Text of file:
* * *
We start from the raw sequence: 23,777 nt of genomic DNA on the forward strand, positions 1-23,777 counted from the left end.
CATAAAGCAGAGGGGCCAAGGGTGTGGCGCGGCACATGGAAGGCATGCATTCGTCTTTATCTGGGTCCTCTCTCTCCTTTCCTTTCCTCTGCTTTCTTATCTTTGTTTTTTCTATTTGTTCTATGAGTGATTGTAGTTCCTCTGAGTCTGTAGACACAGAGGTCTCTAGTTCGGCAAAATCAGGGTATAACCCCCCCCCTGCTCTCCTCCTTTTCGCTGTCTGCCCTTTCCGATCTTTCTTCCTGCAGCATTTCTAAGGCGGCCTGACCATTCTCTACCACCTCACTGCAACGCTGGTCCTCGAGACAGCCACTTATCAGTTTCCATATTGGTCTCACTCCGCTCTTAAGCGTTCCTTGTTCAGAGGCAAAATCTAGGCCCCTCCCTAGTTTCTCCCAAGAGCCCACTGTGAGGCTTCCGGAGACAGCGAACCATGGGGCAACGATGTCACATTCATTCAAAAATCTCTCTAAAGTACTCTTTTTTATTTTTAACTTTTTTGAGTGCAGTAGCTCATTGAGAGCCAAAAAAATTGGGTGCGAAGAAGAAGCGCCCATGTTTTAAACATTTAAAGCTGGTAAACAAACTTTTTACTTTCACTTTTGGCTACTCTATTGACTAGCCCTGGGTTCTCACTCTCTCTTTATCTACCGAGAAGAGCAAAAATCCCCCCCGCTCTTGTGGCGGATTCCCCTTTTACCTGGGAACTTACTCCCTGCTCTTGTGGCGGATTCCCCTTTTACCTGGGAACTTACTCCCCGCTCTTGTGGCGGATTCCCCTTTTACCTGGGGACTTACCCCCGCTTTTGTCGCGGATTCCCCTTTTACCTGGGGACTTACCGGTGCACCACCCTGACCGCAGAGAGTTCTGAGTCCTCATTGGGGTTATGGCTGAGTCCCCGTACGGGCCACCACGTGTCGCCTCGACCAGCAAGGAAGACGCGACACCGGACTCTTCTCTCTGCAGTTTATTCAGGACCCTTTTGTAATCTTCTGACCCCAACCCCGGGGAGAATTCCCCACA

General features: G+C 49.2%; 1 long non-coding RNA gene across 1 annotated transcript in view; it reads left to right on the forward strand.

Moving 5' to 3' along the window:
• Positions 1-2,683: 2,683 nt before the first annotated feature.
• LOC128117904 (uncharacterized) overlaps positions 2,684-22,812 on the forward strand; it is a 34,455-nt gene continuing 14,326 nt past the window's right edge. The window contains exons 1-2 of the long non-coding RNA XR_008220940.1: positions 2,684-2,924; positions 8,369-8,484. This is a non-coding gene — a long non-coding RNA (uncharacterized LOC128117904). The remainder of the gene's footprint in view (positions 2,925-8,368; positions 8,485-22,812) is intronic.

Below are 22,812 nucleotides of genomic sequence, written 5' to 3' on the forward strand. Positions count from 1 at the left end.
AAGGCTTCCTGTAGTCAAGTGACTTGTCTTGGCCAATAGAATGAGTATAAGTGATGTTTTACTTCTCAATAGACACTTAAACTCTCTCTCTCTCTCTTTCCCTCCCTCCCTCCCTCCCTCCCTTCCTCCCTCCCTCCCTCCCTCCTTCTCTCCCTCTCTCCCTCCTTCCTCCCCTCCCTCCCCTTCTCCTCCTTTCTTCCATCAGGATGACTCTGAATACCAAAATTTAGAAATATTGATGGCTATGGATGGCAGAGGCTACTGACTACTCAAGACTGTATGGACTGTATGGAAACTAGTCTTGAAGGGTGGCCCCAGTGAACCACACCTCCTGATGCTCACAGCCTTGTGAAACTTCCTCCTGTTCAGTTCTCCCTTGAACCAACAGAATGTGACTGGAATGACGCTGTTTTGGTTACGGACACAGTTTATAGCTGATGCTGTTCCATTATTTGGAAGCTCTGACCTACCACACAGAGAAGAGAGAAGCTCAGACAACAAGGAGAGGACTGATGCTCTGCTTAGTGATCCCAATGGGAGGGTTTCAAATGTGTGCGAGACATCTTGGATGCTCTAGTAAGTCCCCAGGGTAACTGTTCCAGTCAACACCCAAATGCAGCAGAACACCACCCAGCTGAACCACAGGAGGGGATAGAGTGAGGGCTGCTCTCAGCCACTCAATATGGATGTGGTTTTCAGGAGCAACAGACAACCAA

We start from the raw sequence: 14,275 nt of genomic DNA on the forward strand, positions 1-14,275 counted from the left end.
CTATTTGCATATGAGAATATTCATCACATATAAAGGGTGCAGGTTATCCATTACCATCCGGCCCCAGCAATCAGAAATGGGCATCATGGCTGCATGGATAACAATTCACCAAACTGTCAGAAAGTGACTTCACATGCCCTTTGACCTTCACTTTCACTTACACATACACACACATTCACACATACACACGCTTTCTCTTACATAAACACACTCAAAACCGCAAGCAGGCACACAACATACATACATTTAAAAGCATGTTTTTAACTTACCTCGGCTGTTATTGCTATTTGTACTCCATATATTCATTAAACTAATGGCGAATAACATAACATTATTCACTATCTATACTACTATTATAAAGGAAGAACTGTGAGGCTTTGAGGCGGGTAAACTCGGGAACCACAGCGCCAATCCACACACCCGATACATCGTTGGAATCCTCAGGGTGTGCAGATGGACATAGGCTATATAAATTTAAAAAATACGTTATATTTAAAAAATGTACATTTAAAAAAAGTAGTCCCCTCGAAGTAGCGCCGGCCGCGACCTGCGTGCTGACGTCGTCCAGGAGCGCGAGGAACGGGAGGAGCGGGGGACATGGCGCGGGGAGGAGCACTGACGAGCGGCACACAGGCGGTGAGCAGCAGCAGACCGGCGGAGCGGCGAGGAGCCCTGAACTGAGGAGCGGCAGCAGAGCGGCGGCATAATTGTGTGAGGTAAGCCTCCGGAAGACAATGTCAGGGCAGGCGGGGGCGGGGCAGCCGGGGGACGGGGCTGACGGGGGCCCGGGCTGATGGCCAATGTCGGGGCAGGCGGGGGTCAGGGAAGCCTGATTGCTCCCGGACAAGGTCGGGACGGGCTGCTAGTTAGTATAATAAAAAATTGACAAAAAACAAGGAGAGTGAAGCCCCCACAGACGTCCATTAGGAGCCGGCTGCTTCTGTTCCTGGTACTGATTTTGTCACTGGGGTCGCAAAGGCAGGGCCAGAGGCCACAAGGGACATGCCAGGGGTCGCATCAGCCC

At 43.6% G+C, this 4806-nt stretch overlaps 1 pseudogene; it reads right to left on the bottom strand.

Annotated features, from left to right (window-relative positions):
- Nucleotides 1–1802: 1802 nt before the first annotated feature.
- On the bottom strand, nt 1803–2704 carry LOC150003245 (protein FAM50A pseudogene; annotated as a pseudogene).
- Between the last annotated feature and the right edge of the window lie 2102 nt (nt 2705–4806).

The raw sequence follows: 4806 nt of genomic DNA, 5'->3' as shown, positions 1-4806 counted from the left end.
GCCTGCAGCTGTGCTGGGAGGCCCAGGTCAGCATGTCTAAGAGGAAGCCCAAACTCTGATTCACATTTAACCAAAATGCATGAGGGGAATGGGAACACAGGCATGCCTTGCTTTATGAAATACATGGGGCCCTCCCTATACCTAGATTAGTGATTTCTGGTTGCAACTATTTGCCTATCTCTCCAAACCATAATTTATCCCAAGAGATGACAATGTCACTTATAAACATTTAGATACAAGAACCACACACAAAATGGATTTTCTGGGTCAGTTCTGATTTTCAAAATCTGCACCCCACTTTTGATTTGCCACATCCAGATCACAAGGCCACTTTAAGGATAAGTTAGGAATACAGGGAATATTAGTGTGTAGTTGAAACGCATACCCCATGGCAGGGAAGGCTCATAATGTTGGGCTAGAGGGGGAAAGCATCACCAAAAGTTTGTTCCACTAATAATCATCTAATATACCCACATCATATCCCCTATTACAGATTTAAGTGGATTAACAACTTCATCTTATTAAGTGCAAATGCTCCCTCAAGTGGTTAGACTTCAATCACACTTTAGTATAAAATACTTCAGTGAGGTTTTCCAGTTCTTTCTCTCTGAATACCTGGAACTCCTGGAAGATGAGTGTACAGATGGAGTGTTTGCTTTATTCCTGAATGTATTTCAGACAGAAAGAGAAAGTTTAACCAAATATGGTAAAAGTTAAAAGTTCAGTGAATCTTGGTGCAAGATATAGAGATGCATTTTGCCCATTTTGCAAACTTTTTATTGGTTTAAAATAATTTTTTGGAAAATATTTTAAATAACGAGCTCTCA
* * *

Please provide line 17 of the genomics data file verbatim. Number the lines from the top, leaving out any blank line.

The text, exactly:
GCCTGCAGCTGTGCTGGGAGGCCCAGGTCAGCATGTCTAAGAGGAAGCCCAAACTCTGATTCACATTTAACCAAAATGCATGAGGGGAATGGGAACACAGGCATGCCTTGCTTTATGAAATACATGGGGCCCTCCCTATACCTAGATTAGTGATTTCTGGTTGCAACTATTTGCCTATCTCTCCAAACCATAATTTATCCCAAGAGATGACAATGTCACTTATAAACATTTAGATACAAGAACCACACACAAAATGGATTTTCTGGGTCAGTTCTGATTTTCAAAATCTGCACCCCACTTTTGATTTGCCACATCCAGATCACAAGGCCACTTTAAGGATAAGTTAGGAATACAGGGAATATTAGTGTGTAGTTGAAACGCATACCCCATGGCAGGGAAGGCTCATAATGTTGGGCTAGAGGGGGAAAGCATCACCAAAAGTTTGTTCCACTAATAATCATCTAATATACCCACATCATATCCCCTATTACAGATTTAAGTGGATTAACAACTTCATCTTATTAAGTGCAAATGCTCCCTCAAGTGGTTAGACTTCAATCACACTTTAGTATAAAATACTTCAGTGAGGTTTTCCAGTTCTTTCTCTCTGAATACCTGGAACTCCTGGAAGATGAGTGTACAGATGGAGTGTTTGCTTTATTCCTGAATGTATTTCAGACAGAAAGAGAAAGTTTAACCAAATATGGTAAAAGTTAAAAGTTCAGTGAATCTTGGTGCAAGATATAGAGATGCATTTTGCCCATTTTGCAAACTTTTTATTGGTTTAAAATAATTTTTTGGAAAATATTTTAAATAACGAGCTCTCA